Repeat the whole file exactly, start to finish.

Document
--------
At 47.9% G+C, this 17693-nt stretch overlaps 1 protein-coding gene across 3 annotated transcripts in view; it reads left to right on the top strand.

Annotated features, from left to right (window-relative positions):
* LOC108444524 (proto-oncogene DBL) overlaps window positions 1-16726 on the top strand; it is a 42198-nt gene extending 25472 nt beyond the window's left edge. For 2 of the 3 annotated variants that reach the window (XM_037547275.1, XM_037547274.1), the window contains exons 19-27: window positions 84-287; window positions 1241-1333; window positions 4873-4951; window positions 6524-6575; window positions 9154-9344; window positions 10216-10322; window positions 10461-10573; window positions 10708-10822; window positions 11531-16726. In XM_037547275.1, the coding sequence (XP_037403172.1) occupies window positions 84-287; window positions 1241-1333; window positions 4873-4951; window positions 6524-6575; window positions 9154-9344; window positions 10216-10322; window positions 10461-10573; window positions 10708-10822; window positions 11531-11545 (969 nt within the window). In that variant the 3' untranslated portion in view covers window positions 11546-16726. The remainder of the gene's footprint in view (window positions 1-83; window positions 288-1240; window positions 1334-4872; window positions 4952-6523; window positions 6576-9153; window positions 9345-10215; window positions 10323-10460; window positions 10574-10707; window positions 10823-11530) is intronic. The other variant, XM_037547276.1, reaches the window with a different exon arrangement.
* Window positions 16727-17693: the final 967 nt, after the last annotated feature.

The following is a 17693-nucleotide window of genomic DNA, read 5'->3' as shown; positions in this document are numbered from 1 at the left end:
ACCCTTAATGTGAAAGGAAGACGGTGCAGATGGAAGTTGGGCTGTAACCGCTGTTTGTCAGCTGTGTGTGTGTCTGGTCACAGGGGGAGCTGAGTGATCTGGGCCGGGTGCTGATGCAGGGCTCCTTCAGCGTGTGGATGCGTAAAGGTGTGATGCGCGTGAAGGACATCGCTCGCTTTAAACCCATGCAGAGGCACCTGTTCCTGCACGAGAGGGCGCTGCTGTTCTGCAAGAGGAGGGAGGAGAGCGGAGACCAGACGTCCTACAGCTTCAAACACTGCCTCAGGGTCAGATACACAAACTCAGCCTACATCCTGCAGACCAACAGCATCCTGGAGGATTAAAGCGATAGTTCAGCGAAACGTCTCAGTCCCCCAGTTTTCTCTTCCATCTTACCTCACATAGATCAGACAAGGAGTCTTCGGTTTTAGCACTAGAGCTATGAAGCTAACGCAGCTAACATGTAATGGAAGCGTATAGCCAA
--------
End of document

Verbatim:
At 47.9% G+C, this 17693-nt stretch overlaps 1 protein-coding gene across 3 annotated transcripts in view; it reads left to right on the top strand.

Annotated features, from left to right (window-relative positions):
* LOC108444524 (proto-oncogene DBL) overlaps window positions 1-16726 on the top strand; it is a 42198-nt gene extending 25472 nt beyond the window's left edge. For 2 of the 3 annotated variants that reach the window (XM_037547275.1, XM_037547274.1), the window contains exons 19-27: window positions 84-287; window positions 1241-1333; window positions 4873-4951; window positions 6524-6575; window positions 9154-9344; window positions 10216-10322; window positions 10461-10573; window positions 10708-10822; window positions 11531-16726. In XM_037547275.1, the coding sequence (XP_037403172.1) occupies window positions 84-287; window positions 1241-1333; window positions 4873-4951; window positions 6524-6575; window positions 9154-9344; window positions 10216-10322; window positions 10461-10573; window positions 10708-10822; window positions 11531-11545 (969 nt within the window). In that variant the 3' untranslated portion in view covers window positions 11546-16726. The remainder of the gene's footprint in view (window positions 1-83; window positions 288-1240; window positions 1334-4872; window positions 4952-6523; window positions 6576-9153; window positions 9345-10215; window positions 10323-10460; window positions 10574-10707; window positions 10823-11530) is intronic. The other variant, XM_037547276.1, reaches the window with a different exon arrangement.
* Window positions 16727-17693: the final 967 nt, after the last annotated feature.

The following is a 17693-nucleotide window of genomic DNA, read 5'->3' as shown; positions in this document are numbered from 1 at the left end:
ACCCTTAATGTGAAAGGAAGACGGTGCAGATGGAAGTTGGGCTGTAACCGCTGTTTGTCAGCTGTGTGTGTGTCTGGTCACAGGGGGAGCTGAGTGATCTGGGCCGGGTGCTGATGCAGGGCTCCTTCAGCGTGTGGATGCGTAAAGGTGTGATGCGCGTGAAGGACATCGCTCGCTTTAAACCCATGCAGAGGCACCTGTTCCTGCACGAGAGGGCGCTGCTGTTCTGCAAGAGGAGGGAGGAGAGCGGAGACCAGACGTCCTACAGCTTCAAACACTGCCTCAGGGTCAGATACACAAACTCAGCCTACATCCTGCAGACCAACAGCATCCTGGAGGATTAAAGCGATAGTTCAGCGAAACGTCTCAGTCCCCCAGTTTTCTCTTCCATCTTACCTCACATAGATCAGACAAGGAGTCTTCGGTTTTAGCACTAGAGCTATGAAGCTAACGCAGCTAACATGTAATGGAAGCGTATAGCCAA